Q: My 13-year-old daughter is very concerned because one of her breasts is larger than the other. What can I do about this?
A: You can reassure your daughter that many other girls her age also have some degree of breast asymmetry. She may not notice because she sees her friends only when they are fully clothed. As her breasts continue to mature (this can take up to eight or nine years), the disparity may decrease or disappear altogether.
In the meantime, for teen-agers with marked asymmetry, foam inserts can be purchased to mask the problem. Sometimes only a paddedbra is needed.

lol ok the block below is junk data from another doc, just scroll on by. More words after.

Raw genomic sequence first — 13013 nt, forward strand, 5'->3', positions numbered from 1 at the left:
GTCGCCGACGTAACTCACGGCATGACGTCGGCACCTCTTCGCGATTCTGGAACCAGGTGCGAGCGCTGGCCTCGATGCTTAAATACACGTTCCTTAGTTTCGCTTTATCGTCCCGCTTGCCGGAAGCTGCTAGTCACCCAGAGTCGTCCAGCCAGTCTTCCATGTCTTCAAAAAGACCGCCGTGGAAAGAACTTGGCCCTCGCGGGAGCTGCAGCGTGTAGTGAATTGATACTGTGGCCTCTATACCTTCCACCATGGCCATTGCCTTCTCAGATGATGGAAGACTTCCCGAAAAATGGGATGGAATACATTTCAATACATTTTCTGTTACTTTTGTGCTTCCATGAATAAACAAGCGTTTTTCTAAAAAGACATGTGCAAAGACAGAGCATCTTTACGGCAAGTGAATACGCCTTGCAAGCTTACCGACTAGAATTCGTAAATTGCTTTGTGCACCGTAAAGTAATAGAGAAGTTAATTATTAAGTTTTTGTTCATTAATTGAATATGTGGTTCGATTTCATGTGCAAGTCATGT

Examination of the breasts at a yearly checkup is important. In that way her physician can document any change in size and determine when her breasts have stopped developing. At the end of breast development, if there is still a problem, the doctor can help her decide whether surgical correction should be done.
If yes, help her find a plastic surgeon who can review the risks and benefits of surgical procedures without bias.
The long-term complications of breast implants are still being studied. We cannot stress enough that any attempt at surgical correction should not occur until it is clear that your daughter's breasts have stopped developing.
Dr. Wilson is director of pediatric primary care of the Johns Hopkins Children's Center; Dr. Joffe is director of adolescent medicine.